MOUNTAIN COMMUNITIES — The Electra Fire, located in Amador and Calaveras Counties, started on the 4th of July this week and is now well into day 4 of burning. The current size, as reported by CalFire , is 4,272 acres. The fire is 40% contained and full containment is expected by July 18, 2022. No structures have been destroyed, however 1,217 structures are threatened. One injury is being reported to a first responder. Evacuations are currently in place in both Amador and Calaveras Counties.
The fire started near Vox Beach, which is located close to the intersection of State Route 49 and Electra Road in Amador County. The cause is under investigation however Pacific Gas and Electric Company(PG&E) has reported that their equipment was not at fault.
In the first few hours of the fire approximately 400 acres was burned. The fire was being reported to be burning at a “critical rate of spread” and firefighting crews started pouring in from local counties and throughout the state. Local law enforcement agencies also joined in and started notifying local residents about evacuation warnings and mandatory evacuations. By day two the fire had burned over 3,000 acres.
For local residents impacted by the Electra Fire the scene was very familiar. They remembered all to well the Butte Fire that burned almost over 70,000 acres in 2015 and destroyed 475 residences and 343 outbuildings. The Electra Fire started very close to where the Butte Fire started and has been burning inside the Butte Fire Burn Scar throughout its duration.
Day two of the Electra Fire involved fire crews converging on the fire from all over the state and at some times close to 14 firefighting aircraft were over the fire including helicopters, tankers and also news choppers were in the area broadcasting live. All eyes seemed to be glued to social media, websites and news stations just waiting for updated reports. Also a community briefing was scheduled to take place at 7:00pm via Facebook live. By the end of the day the fire was 3900 acres and 10 percent contained. Evacuations were still in place and electrical power was now out for approximately 10,000 customers.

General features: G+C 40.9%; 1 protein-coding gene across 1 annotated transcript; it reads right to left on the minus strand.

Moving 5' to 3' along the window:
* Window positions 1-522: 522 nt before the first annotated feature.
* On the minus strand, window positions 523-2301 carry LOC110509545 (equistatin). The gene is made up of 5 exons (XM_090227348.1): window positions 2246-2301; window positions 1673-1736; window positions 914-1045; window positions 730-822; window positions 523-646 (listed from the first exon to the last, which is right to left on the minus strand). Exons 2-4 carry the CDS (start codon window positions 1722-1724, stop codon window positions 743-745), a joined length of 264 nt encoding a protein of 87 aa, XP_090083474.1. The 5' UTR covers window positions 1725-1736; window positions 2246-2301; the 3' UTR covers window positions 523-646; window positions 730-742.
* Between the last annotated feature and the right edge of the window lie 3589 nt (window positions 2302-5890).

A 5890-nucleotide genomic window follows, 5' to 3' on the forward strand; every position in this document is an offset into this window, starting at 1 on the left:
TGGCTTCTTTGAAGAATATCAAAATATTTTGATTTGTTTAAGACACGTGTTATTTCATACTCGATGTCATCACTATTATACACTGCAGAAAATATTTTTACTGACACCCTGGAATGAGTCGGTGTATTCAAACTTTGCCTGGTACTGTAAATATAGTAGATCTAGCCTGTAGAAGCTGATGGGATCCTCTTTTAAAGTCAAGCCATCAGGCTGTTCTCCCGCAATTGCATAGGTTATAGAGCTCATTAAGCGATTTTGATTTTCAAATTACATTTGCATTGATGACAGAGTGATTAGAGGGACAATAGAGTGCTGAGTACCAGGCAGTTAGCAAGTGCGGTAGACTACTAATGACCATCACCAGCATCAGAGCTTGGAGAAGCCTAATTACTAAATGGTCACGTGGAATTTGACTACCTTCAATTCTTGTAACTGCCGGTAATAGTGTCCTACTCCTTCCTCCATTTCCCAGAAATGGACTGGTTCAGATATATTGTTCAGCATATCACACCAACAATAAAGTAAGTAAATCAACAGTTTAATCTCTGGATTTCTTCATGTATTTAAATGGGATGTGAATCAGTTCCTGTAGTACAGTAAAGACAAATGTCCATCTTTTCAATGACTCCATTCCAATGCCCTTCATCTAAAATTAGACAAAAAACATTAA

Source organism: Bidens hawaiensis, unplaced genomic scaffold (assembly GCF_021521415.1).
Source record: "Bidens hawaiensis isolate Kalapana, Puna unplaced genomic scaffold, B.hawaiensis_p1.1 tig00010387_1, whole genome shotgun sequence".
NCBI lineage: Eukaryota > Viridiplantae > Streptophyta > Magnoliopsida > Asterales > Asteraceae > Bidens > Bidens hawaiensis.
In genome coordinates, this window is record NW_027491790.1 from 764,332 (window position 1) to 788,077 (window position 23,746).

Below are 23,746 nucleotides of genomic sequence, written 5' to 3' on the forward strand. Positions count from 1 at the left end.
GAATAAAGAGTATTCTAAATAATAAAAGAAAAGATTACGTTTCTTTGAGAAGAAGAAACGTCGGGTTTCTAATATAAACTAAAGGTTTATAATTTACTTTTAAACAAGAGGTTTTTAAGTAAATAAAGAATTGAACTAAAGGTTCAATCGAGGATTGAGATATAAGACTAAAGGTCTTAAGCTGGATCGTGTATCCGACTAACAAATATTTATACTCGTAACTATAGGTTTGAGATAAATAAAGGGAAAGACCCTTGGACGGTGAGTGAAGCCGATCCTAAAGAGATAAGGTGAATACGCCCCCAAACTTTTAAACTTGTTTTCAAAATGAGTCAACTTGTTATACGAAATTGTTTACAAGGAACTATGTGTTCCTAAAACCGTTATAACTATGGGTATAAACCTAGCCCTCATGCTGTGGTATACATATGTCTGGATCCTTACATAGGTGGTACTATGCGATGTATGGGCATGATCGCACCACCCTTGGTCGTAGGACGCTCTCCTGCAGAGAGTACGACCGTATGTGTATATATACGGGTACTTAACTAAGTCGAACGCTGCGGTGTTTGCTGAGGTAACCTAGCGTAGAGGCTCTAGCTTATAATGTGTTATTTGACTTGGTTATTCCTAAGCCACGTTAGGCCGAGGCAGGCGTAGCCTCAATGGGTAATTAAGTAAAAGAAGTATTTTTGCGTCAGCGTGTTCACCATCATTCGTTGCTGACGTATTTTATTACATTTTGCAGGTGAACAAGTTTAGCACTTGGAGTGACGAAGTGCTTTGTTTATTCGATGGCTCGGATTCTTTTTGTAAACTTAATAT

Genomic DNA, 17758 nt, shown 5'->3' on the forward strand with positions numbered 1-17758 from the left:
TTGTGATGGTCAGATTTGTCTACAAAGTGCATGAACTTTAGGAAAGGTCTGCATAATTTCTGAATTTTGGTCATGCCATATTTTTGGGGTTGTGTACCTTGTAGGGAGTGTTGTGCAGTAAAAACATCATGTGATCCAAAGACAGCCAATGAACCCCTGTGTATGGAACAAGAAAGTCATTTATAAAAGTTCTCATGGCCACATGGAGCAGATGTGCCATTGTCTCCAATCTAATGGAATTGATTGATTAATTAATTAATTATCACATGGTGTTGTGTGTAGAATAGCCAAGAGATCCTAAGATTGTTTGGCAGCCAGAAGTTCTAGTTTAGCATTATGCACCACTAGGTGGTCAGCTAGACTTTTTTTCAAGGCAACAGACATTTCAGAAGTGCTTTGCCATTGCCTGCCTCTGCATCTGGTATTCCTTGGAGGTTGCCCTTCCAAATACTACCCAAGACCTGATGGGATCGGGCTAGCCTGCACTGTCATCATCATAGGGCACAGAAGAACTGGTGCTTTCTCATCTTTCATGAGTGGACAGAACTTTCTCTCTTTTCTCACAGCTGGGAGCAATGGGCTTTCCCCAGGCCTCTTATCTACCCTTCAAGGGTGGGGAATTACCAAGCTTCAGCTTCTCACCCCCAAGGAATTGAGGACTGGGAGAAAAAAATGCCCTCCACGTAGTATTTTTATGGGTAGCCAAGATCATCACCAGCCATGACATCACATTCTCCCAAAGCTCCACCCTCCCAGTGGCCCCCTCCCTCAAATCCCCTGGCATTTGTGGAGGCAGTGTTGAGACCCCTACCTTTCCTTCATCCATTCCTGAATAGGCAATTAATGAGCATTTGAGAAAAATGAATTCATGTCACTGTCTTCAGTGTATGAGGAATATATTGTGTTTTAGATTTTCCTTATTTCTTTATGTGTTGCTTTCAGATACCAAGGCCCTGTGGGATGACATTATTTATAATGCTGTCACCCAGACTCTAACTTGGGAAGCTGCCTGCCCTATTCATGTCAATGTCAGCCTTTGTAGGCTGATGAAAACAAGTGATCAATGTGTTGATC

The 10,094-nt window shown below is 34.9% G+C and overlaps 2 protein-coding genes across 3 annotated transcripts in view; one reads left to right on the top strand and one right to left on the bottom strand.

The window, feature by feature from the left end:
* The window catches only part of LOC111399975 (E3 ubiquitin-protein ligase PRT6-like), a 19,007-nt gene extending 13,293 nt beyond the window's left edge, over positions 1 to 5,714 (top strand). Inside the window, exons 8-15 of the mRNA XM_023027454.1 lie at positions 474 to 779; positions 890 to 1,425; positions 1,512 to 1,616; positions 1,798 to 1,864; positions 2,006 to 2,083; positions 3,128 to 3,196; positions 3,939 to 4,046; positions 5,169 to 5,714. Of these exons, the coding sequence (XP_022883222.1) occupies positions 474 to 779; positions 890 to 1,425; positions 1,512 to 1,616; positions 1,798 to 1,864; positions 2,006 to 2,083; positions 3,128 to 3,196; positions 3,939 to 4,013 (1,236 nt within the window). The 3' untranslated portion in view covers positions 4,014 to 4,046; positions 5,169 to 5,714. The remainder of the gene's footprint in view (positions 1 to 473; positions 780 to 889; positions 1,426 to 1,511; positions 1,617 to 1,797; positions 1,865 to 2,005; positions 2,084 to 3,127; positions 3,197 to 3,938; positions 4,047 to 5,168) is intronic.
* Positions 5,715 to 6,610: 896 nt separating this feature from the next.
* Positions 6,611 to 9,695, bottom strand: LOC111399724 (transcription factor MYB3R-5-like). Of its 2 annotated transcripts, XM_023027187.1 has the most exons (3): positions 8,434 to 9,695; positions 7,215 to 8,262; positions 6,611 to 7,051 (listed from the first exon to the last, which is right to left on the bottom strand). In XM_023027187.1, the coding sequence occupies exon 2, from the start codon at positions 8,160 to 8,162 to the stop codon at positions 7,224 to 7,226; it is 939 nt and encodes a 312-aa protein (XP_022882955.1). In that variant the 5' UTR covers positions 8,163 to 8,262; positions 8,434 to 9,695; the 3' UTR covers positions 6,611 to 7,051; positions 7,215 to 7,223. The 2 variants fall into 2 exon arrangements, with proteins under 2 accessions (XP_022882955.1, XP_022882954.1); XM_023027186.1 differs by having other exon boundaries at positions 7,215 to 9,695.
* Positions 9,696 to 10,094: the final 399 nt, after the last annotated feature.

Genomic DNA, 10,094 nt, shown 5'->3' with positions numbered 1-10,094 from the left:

Day three brought a larger Incident Management Team (IMT) to the area to coordinate the fire battle and organize the many ground and air crews fighting the fire. An IMT is made up of trained personnel who provide operational management and support to large scale, expanding incidents. Later in the afternoon of day 3 some evacuations were downgraded and a firing operation was conducted in areas that needed the most attention to keep the fire from spreading. Although the firing operation generated a lot more smoke it was kept within the current fire containment lines and no problems were reported.
That brings us back to day four of the Electra Fire. Today more firing operations are expected to aid in keeping the fire within the Mokelumne River canyon area and out of the communities to the east, west and north of the fire and above the canyon. Evacuation orders and warnings are still in place and being coordinated by the CalFire Amador El Dorado Unit and local law enforcement agencies. Updated Amador County evacuation orders can be found here and Calaveras Counties are here . Power has been restored in some areas, however the fire area included many power lines that have to be inspected by PG&E before restoration can begin.
Sierra News Online would like to remind the members of our communities that fire season is upon us and you need to be prepared to evacuate at any time. For help being prepared we published a series of articles in the spring for “Wildfire Wednesdays” that are available here. You can also go to https://www.ready.gov/.
As always Sierra News Online will bring you breaking news on our website and social media pages when a wildfire breaks out near you!